The New Zealand dollar weakened as investors bet positive US data increases the chances the Federal Reserve will taper its monetary stimulus soon, bolstering the greenback.
The kiwi slipped to 81.24 US cents at 8am in Wellington, from 81.92 cents at the 5pm market close yesterday. The trade-weighted index fell to 76.50 from 76.94.
A report out of the US showed jobless claims fell, providing optimism about a resilient labour market ahead of the key non-farm payrolls report next Friday, which is closely watched by the Fed. Adding to optimism, a purchasing managers' survey beat expectations, a consumer confidence measure was revised upwards and a measure of future economic growth rose to a nine-week high. Still, other reports showed factory investment demand remains soft as business spending on capital goods weakened and new orders for long-lasting manufactured goods fell.
"The US data overnight was strong enough to keep the US dollar bulls in ascendancy but not so strong to make their case clear," said Sam Tuck, senior manager FX at ANZ New Zealand.
Volume was light ahead of the Thanksgiving Day holiday in the US today, during which financial markets will be closed.
"We saw continued large flows into both the UK and Europe and out of Australian dollars and New Zealand dollars," Tuck said. "As the world becomes more normal, people who were underweight Europe, the UK and the US and overweight Asia-Pacific and the emerging economies are reducing their overweight position slowly but surely. It is a definitive trend."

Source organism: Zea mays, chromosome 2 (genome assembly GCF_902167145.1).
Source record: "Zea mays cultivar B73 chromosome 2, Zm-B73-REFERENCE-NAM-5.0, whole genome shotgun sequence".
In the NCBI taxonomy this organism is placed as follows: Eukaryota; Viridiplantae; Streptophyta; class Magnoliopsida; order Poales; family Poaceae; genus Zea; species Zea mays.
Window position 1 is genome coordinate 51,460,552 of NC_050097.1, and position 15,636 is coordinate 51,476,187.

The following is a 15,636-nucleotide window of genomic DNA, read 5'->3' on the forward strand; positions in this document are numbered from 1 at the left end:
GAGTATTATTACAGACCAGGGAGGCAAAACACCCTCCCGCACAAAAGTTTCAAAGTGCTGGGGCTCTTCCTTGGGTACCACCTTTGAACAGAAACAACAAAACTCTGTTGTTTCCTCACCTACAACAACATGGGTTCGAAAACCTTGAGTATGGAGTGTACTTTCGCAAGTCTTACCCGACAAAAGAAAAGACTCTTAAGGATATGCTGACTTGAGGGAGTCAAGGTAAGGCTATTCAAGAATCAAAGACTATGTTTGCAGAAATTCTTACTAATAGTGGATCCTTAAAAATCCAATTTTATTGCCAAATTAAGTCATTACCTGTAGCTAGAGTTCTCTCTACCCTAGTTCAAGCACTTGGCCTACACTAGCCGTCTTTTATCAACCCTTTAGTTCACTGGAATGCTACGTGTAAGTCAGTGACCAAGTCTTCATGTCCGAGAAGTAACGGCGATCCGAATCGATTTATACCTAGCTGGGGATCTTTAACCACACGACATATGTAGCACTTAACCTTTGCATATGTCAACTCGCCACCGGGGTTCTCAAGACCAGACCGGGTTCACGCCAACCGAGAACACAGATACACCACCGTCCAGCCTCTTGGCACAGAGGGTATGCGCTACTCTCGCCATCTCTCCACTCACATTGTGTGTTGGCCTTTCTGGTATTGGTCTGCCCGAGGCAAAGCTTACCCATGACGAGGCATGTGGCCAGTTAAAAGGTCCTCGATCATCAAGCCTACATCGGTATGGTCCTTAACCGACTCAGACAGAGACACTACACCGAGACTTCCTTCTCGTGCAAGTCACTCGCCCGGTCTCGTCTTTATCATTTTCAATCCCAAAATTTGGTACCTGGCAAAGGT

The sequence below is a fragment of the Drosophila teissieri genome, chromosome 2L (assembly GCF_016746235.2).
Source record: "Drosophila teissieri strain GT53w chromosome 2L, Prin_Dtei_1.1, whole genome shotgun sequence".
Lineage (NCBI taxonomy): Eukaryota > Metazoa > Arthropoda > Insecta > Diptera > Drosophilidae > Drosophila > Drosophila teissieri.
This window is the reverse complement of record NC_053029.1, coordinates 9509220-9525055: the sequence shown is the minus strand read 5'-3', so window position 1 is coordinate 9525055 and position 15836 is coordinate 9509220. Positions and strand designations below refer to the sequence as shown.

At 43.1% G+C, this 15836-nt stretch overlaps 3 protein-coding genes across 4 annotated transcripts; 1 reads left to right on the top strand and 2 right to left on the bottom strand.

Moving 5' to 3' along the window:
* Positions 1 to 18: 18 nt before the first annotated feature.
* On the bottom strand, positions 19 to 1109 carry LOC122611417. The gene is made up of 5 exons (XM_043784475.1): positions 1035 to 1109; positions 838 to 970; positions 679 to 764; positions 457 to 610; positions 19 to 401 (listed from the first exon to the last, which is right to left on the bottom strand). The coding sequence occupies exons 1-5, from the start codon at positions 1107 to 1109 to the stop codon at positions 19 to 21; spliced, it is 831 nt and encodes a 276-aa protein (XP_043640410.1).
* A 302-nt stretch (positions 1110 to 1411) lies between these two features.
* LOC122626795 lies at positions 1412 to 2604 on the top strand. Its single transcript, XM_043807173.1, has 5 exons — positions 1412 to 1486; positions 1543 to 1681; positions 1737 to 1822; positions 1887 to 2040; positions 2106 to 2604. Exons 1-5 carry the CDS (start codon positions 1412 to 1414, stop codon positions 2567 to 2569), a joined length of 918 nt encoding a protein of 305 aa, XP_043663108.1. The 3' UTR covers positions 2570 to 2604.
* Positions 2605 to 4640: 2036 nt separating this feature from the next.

The New Zealand dollar slipped to 89.53 Australian cents from 89.76 cents yesterday ahead of a report today on third quarter private capital expenditure which will be closely watched for signs of a pickup in non-mining investment. Strength would likely cap the kiwi/Aussie cross rate, Tuck said.
The kiwi edged lower to 82.96 yen from 83.10 yen yesterday. The local currency fell to 59.87 euro cents from 60.27 cents yesterday after a report showed German consumer sentiment at a six-year high.
The New Zealand dollar slipped to 49.93 British pence from 50.50 pence yesterday ahead of a British financial stability report today, to be followed by a press conference by Bank of England governor Mark Carney.
In New Zealand today, traders will be eyeing the ANZ business confidence survey which is expected to point to continued optimism in the local economy.
Also on the radar today, New Zealand's Reserve Bank releases information showing its currency flows for last month.